In vitro and ex vivo uptake of glutathione (GSH) across the intestinal epithelium and fate of oral GSH after in vivo supplementation

J Agric Food Chem. 2014 Oct 1;62(39):9499-506. doi: 10.1021/jf503257w. Epub 2014 Sep 22.

Abstract

Glutathione (GSH) is the most prevalent low-molecular-weight thiol in mammalian cells and is crucial for antioxidant defense, nutrient metabolism, and the regulation of pathways essential for whole body homeostasis. GSH transport systems have been identified in the membranes of various tissues and organs, including the small intestine. However, little is known regarding GSH transport across intestinal epithelial cells. The current in vitro and ex vivo uptake study of GSH demonstrated that intact GSH can be transported across intestinal epithelial cells, suggesting that GSH uptake is not proton-dependent. It would appear that the initial uptake of GSH into cells is a rapid process. Furthermore, the visualized GSH after 60 min of transport by MALDI-MS imaging showed localization of intact GSH inside the intestinal wall. In vivo study found that ingested (13)C-GSH was rapidly converted to GSSG and accumulated in red blood cells and liver, but was little present in plasma. The ingested GSH has potent nutraceutical benefits for human health to improve oxidative stress and defense in human.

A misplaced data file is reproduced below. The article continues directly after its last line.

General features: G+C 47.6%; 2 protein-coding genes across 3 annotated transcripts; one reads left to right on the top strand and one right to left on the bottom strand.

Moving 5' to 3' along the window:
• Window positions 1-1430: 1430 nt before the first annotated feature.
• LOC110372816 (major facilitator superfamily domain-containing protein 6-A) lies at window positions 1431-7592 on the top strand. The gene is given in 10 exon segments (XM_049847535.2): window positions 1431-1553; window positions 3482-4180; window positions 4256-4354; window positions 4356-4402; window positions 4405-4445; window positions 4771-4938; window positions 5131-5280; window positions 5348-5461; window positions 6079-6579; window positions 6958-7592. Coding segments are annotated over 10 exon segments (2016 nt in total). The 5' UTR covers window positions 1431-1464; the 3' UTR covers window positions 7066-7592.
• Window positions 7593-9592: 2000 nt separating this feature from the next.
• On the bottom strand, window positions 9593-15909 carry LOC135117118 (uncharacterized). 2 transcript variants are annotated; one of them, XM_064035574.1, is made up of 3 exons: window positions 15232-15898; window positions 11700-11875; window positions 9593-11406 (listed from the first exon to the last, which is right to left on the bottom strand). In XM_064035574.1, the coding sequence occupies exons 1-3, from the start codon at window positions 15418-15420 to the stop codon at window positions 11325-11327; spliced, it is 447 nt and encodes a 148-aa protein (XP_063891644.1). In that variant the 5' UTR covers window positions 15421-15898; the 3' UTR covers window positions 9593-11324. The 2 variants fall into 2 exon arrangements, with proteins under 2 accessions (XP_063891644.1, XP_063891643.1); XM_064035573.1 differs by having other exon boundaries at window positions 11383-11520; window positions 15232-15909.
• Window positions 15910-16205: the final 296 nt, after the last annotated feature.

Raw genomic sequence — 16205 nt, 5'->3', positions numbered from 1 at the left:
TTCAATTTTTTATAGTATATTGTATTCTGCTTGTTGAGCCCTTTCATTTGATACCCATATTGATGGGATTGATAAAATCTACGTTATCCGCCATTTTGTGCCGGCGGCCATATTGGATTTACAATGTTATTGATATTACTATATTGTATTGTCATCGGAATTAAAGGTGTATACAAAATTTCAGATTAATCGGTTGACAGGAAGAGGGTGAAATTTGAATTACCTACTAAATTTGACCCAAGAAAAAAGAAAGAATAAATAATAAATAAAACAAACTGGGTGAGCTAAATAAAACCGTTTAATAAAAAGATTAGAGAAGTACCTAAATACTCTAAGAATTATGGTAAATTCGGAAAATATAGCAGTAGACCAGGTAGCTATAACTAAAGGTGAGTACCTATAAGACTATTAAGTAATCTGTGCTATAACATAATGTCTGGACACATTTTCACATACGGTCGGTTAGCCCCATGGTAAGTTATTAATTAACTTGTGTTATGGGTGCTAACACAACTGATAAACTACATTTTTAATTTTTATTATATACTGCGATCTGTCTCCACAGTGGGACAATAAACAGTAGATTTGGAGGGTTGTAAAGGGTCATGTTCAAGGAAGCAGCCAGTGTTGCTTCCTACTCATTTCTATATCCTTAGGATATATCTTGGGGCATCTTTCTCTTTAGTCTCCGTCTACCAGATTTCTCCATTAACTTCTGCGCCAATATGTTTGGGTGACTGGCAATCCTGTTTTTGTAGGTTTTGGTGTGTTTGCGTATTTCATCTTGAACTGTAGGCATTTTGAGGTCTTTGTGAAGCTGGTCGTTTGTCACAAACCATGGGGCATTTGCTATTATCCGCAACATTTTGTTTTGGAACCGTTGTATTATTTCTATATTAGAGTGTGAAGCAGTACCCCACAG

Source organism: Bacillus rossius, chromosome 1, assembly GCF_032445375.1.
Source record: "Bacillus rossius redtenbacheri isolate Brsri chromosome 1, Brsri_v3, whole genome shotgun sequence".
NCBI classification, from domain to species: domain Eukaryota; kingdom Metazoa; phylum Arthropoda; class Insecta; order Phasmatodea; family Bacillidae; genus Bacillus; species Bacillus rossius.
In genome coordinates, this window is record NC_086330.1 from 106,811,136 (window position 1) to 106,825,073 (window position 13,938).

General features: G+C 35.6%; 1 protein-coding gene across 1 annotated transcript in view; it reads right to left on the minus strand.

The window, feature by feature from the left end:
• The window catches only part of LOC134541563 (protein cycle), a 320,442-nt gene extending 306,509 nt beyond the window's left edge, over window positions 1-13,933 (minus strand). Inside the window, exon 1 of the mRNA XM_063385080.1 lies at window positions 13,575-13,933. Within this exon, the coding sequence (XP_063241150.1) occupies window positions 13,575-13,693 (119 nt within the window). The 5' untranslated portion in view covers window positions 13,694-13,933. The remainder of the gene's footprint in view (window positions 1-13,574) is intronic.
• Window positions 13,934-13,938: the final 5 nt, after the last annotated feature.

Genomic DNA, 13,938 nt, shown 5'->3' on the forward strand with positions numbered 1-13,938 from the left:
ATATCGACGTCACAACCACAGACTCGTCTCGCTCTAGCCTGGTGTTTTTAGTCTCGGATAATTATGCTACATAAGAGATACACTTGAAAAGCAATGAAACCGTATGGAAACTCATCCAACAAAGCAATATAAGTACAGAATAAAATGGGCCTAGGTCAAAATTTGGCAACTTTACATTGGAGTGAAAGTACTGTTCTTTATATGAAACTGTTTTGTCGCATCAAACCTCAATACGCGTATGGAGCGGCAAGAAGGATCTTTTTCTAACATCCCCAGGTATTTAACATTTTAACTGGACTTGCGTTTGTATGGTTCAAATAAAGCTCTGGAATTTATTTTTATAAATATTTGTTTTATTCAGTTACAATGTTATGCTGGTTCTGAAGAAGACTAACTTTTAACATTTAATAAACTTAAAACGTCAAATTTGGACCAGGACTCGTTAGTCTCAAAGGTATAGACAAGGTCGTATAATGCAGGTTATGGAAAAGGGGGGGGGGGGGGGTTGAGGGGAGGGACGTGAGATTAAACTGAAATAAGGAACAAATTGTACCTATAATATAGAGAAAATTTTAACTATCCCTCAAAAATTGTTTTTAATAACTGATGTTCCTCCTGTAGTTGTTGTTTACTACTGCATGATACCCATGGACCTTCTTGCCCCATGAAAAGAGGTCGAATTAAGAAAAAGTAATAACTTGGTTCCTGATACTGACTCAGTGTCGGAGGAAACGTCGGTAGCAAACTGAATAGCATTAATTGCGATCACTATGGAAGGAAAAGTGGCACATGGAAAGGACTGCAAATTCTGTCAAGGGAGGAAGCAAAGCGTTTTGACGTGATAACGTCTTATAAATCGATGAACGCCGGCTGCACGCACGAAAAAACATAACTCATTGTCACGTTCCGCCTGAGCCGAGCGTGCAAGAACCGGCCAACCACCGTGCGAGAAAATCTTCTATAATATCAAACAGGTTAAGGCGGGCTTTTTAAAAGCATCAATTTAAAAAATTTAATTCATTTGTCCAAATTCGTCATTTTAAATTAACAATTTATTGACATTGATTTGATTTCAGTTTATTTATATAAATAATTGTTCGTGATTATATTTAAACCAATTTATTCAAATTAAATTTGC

Keywords: Caco-2; LC-MS/MS; MALDI-MS imaging; glutathione; intestinal epithelial cell; transport.

Publication types

  • Research Support, Non-U.S. Gov't

MeSH terms

  • Animals
  • Biological Transport
  • Caco-2 Cells
  • Cell Wall / metabolism
  • Erythrocytes / metabolism
  • Female
  • Glutathione / metabolism*
  • Glutathione Disulfide / metabolism
  • HT29 Cells
  • Humans
  • In Vitro Techniques
  • Intestinal Mucosa / metabolism*
  • Liver / metabolism
  • Male
  • Mice
  • Mice, Inbred BALB C
  • Rats, Sprague-Dawley

Substances

  • Glutathione
  • Glutathione Disulfide